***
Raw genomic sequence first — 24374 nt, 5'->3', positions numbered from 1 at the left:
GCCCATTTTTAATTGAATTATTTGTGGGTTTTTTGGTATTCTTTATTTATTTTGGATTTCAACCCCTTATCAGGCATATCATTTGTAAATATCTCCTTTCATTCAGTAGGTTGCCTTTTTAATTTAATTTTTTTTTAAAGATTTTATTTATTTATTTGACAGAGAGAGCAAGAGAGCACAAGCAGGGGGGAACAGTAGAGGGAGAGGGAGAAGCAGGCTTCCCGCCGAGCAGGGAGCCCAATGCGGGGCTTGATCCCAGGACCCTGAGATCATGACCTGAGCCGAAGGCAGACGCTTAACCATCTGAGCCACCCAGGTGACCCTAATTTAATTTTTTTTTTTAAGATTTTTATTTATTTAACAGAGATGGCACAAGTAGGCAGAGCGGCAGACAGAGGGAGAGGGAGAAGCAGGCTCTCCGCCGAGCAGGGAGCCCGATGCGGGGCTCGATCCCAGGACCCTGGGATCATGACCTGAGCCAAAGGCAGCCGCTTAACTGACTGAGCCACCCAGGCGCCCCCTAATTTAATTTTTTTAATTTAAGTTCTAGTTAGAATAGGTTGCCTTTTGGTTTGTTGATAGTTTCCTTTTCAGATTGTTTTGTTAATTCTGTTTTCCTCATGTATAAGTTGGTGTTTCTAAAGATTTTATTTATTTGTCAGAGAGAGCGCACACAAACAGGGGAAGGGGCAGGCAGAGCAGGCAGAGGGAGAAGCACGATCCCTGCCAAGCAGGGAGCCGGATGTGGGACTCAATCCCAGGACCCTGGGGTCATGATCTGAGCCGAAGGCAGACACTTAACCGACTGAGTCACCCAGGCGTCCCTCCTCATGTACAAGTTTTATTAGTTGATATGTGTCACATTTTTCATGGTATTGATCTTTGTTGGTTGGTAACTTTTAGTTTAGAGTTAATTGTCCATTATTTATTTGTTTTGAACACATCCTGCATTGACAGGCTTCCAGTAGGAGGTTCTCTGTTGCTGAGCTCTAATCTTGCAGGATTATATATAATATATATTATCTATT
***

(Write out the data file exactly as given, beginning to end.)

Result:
Raw genomic sequence first — 24374 nt, 5'->3', positions numbered from 1 at the left:
GCCCATTTTTAATTGAATTATTTGTGGGTTTTTTGGTATTCTTTATTTATTTTGGATTTCAACCCCTTATCAGGCATATCATTTGTAAATATCTCCTTTCATTCAGTAGGTTGCCTTTTTAATTTAATTTTTTTTTAAAGATTTTATTTATTTATTTGACAGAGAGAGCAAGAGAGCACAAGCAGGGGGGAACAGTAGAGGGAGAGGGAGAAGCAGGCTTCCCGCCGAGCAGGGAGCCCAATGCGGGGCTTGATCCCAGGACCCTGAGATCATGACCTGAGCCGAAGGCAGACGCTTAACCATCTGAGCCACCCAGGTGACCCTAATTTAATTTTTTTTTTTAAGATTTTTATTTATTTAACAGAGATGGCACAAGTAGGCAGAGCGGCAGACAGAGGGAGAGGGAGAAGCAGGCTCTCCGCCGAGCAGGGAGCCCGATGCGGGGCTCGATCCCAGGACCCTGGGATCATGACCTGAGCCAAAGGCAGCCGCTTAACTGACTGAGCCACCCAGGCGCCCCCTAATTTAATTTTTTTAATTTAAGTTCTAGTTAGAATAGGTTGCCTTTTGGTTTGTTGATAGTTTCCTTTTCAGATTGTTTTGTTAATTCTGTTTTCCTCATGTATAAGTTGGTGTTTCTAAAGATTTTATTTATTTGTCAGAGAGAGCGCACACAAACAGGGGAAGGGGCAGGCAGAGCAGGCAGAGGGAGAAGCACGATCCCTGCCAAGCAGGGAGCCGGATGTGGGACTCAATCCCAGGACCCTGGGGTCATGATCTGAGCCGAAGGCAGACACTTAACCGACTGAGTCACCCAGGCGTCCCTCCTCATGTACAAGTTTTATTAGTTGATATGTGTCACATTTTTCATGGTATTGATCTTTGTTGGTTGGTAACTTTTAGTTTAGAGTTAATTGTCCATTATTTATTTGTTTTGAACACATCCTGCATTGACAGGCTTCCAGTAGGAGGTTCTCTGTTGCTGAGCTCTAATCTTGCAGGATTATATATAATATATATTATCTATT